Bill Barrett was the starting right fielder on the very bad Red Sox team that finished last in the 1929 American League standings with a 58-96 record. Born across the Charles River in Cambridge, it took “Whispering Bill” eight years after his big league debut with the A’s to make his way back home and play for Boston. He spent most of those eight years with the White Sox, where he established reputations for being one of baseball’s most versatile players and loudest and most annoying bench jockeys (which is how his sarcastic nickname emanated) During his time in the Windy City, he played all nine positions on the field and probably wasn’t too happy in any of them because, based on my research, it also appears as if he was also a chronic complainer. In fact, this guy was upset because first his team and then the Commissioner’s office refused to permit him to start a career as a professional boxer while he was in the big leagues.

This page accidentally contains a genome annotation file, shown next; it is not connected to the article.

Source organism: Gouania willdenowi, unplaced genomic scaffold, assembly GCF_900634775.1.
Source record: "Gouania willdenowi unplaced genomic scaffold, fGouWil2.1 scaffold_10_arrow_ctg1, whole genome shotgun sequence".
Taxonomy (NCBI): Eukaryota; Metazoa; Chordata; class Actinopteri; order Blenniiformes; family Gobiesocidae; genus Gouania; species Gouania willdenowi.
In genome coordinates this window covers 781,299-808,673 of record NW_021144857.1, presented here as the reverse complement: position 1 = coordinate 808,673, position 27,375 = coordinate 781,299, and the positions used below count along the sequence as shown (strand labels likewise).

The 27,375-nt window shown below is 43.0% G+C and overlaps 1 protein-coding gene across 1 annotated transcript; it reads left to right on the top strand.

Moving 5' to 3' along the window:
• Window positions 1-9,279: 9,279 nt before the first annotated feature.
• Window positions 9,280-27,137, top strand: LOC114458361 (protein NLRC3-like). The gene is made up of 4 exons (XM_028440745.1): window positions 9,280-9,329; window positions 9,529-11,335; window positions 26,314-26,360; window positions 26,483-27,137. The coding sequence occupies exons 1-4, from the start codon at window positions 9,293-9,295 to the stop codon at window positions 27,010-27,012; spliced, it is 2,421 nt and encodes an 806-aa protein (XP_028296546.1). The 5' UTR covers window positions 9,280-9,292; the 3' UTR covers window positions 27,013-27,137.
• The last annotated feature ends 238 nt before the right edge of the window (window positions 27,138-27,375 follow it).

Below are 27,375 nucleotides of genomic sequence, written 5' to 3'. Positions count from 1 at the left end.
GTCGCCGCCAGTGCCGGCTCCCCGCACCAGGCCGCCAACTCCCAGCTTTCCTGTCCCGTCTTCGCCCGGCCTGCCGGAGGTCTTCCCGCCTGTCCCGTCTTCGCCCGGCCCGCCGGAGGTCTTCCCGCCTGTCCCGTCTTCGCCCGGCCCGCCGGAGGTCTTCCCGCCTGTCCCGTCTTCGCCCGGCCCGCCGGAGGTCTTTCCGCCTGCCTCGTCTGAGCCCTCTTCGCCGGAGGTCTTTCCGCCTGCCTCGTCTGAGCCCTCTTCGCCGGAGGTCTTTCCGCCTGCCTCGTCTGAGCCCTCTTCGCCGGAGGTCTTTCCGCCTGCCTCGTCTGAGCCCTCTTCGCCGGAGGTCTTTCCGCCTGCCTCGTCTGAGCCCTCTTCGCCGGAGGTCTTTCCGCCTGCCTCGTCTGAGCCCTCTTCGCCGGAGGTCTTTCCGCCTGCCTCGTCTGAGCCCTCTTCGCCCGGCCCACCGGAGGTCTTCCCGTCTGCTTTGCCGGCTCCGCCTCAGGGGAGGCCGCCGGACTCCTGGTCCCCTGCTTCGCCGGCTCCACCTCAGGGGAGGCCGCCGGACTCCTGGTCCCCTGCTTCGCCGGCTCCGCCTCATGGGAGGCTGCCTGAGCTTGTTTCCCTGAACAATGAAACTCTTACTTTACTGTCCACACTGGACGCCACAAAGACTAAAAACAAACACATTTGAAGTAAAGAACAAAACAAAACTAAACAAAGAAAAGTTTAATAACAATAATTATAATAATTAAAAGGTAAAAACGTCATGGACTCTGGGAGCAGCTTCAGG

During his one season as a starter in Beantown, Barrett played in 111 games and averaged a very soft .270, scoring 57 runs and driving in just 35. He was traded to the Senators early on in the 1930 season for outfielder Earl Webb, which turned out to be a great deal for the Red Sox because Barrett played just six games for Washington and then his big league career ended. Webb had two great seasons as Boston’s regular right fielder and still holds the franchise record for most doubles in a season, with 67.
When his playing days were over, Barrett returned to Cambridge, where he died in 1951 at the age of 50.